‹ Go Back

The Fixable Car


 I could have been found frozen to death in my party shoes because of that mapping device.

I suppose that if I were a good citizen I would use this space to promote my political perspective on how government can be fixed. However, I would much rather fix the automobile industry.

I’m writing as the owner of a Prius, through which the Japanese revealed to the American auto industry the dumbfounding possibility that fuel efficiency could be profitable. However, they too have now gotten off track, and Toyota, like other auto manufacturers, needs another breakthrough idea. I know what it is: The Fixable Car.

I say this because I am about to incur another very large bill to get something fixed that I didn’t need in the first place. I am speaking of computerized headlights. In the last several months and on a Prius that is now about eight years old, I have had to have both bulbs replaced at a cost of about $300 each. Amazing.

Now I am told by my repairman, who has an independent garage specializing in Toyotas, that the computer for one headlight also needs to be replaced. The cost: $400.

“Why has Toyota created computer-controlled headlights?” I asked in exasperation. “What’s wrong with an off and on switch?” He shrugged in agreement but also noted that the quality of light emitted is very special.

Right. Blinding. Ever since I got this car, people have flashed their lights at me at night occasionally as though to tell me that I’m driving with my high beams on. If I have time, I will flash back. “You wanna see bright. Here’s bright!”

As they go careening onto the side of the road, I imagine them saying, “Sorry, sorry.”

At great expense, I’ve also had my display containing all sorts of information I don’t need replaced. And that map feature could have cost me my life.

I set out for a Christmas party one snowy evening several years ago. As I drove, heavy snowfall turned into blizzard conditions. I was pretty sure something was amiss early on, but I kept following that sweet voice that said, “Go two more miles. Go two more miles.”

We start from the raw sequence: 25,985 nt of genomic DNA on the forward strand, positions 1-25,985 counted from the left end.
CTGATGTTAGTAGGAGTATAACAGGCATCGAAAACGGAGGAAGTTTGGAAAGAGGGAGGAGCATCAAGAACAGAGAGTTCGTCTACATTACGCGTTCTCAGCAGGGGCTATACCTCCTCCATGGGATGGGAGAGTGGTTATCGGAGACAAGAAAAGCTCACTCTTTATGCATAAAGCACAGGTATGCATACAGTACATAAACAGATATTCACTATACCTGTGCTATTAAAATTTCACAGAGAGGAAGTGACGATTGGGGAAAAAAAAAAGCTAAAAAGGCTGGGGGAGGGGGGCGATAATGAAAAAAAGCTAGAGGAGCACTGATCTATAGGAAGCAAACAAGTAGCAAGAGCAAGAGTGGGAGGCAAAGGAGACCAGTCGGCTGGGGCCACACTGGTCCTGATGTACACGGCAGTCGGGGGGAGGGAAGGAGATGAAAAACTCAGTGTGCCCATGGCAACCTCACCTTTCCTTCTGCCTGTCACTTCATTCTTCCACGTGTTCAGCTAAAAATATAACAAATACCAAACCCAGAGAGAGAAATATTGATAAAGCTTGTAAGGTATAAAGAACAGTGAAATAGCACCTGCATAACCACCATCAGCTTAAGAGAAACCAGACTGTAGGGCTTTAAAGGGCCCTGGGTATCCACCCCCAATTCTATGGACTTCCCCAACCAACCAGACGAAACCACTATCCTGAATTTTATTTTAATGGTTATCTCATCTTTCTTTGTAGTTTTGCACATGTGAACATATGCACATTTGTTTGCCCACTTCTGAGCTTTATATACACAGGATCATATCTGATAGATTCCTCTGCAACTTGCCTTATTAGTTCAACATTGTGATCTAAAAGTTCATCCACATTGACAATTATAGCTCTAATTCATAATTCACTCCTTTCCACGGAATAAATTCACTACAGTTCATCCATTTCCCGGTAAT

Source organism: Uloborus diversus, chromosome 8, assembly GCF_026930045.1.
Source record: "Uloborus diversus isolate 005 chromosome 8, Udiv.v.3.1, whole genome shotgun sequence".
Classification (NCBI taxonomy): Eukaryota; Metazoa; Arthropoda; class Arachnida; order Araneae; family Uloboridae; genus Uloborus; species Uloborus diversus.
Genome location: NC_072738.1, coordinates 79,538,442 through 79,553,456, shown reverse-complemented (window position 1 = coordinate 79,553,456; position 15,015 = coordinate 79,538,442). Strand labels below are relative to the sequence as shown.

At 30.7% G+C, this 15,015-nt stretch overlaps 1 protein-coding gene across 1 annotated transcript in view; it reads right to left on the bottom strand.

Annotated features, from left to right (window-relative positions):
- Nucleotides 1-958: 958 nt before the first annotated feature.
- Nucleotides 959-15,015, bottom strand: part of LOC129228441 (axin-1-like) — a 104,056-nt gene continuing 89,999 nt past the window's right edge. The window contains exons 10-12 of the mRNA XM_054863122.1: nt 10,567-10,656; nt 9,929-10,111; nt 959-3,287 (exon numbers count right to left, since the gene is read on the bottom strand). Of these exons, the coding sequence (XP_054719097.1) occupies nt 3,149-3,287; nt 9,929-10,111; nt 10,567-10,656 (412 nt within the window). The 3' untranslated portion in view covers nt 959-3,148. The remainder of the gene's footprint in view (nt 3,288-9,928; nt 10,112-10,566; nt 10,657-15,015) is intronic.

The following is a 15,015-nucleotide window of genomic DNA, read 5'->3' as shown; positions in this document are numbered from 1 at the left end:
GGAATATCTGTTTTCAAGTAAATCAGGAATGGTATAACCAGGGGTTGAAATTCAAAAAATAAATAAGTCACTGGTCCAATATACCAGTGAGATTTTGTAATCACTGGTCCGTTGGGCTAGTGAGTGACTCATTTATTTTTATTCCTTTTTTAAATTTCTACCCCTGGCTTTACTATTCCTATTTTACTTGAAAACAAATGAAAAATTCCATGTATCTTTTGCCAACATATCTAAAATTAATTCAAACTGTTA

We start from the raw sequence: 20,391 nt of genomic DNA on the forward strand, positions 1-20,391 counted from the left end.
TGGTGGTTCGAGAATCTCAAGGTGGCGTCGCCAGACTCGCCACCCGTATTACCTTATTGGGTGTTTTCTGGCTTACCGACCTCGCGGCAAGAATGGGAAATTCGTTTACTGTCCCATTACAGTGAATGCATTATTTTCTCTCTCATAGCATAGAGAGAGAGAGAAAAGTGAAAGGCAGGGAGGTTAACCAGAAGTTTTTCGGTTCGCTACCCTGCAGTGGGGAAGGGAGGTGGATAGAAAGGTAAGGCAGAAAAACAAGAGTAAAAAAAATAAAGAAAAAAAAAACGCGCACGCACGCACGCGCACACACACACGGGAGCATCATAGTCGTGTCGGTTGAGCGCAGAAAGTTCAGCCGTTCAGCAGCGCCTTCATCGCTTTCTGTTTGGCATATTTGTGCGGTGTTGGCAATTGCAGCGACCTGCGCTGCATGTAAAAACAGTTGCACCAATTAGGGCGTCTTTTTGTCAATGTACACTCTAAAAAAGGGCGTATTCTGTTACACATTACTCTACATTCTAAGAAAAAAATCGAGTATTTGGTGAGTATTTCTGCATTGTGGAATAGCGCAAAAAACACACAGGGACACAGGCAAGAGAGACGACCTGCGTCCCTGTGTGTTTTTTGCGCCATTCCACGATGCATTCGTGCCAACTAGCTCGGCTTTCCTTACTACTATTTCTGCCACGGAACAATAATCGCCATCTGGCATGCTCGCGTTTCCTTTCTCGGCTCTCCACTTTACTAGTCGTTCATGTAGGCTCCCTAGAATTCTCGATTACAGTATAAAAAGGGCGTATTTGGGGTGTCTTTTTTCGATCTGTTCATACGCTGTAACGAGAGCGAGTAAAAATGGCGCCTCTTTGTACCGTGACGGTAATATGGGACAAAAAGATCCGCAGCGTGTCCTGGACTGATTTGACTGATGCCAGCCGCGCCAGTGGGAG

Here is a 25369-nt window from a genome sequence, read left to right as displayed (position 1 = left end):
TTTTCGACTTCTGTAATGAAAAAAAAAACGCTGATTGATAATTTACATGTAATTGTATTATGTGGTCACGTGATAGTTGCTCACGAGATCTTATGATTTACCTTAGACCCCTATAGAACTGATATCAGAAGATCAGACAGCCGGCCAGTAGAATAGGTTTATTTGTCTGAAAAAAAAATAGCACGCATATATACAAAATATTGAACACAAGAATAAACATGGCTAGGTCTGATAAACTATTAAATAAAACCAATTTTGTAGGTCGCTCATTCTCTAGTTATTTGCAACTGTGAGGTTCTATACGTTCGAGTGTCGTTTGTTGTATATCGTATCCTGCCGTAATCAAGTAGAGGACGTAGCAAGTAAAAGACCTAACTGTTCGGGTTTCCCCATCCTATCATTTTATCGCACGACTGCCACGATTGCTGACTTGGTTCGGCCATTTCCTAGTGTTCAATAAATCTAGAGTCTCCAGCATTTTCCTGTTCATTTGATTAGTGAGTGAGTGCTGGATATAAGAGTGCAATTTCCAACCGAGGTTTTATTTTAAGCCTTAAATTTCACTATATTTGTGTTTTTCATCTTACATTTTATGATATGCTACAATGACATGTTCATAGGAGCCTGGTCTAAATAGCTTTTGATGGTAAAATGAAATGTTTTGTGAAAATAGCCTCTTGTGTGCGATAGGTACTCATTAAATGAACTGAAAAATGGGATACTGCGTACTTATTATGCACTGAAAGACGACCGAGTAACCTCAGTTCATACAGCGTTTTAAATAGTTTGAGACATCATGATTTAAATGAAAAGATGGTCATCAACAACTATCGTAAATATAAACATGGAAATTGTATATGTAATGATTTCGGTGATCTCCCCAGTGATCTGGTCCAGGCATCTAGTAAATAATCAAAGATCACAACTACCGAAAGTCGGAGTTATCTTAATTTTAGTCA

Soon I had virtually no visibility, and the windshield wipers were failing in spite of the heated glass. I was heading out into the desert along the freeway in search of a home in a sparsely populated new development. Finally my human brain took over, and I turned around and proceeded to inch my way back home.

In my conversation with my repairman, he pointed out that one of the new BMWs has over 200 computers. Maybe guys get all excited about everything they can do, but my feeling is that all the unnecessary features not only drive the cost of cars to untenable heights but are also serving to make us more and more dependent on expensive repair services.

At the same time, the computers are enabling us to use less and less of our own brain power to think, to remember, to compute, navigate, and strategize. Use it or lose it, you know. I could have been found frozen to death in my party shoes because of that mapping device.

I also don’t need that automatic door opener that cost about $300 to replace. I do want to keep the gas mileage—about 47 miles per gallon—and I would like a radio, air conditioning, and reasonable lights whose bulbs I personally can screw in for about—what, $12? That seems like a nice bulb.

The Fixable Car could alter the course of commercial history for the better. All the important things have already been designed, so manufacture would be extremely simple, and they could roll off the assembly line as fast as greased lightning. They would be so affordable that the demand would be enormous among all these people who are driving cars 15 and 20 years old to avoid having to pay for all the new computerized luxuries.

Madison Avenue marketing firms would have so much creative fun selling this idea to all the consumers who know, in our hearts, that something solid, comfortable, reliable, fuel-efficient, and fixable by the teenage neighbor boy is what we really need now.

With this insight in hand, the auto industry could stimulate an evolutionary leap, whereby we begin to modify a consumer culture that has driven us to buy so many things we don’t need and couldn’t afford, bringing us near to ruin and very unpleasant elections. The Fixable Car. It could be transformative.

4 Responses to “The Fixable Car”

  1. Merrill Heath

    So true, Ellen. There are so many things that come “standard” on our vehicles that are totally unnecessary. It’s really hard to understand why we couldn’t order the car we wanted, have it built to our specifications, and delivered to our local dealer (if not to us directly) within a reasonable time like, perhaps, 1-2 months. I’d certainly be willing to wait a reasonable amount of time to get a car with the specific features I want.

    We can special order all kinds of other consumer goods. Why not our vehicles? This might be a breakthrough business model for an enterprising car company.


    • celeryellen

      I think that’s a great idea, Merrill. In fact, I think I’m going to do a post inviting that input.

      Muchas gracias

  2. Kathy Horrigan

    Hear, hear Ellen! Love the image of you in your party shoes, frozen. How terrifying to think that eventually we will be at the mercy of so many computers. The aliens have landed indeed. Kathy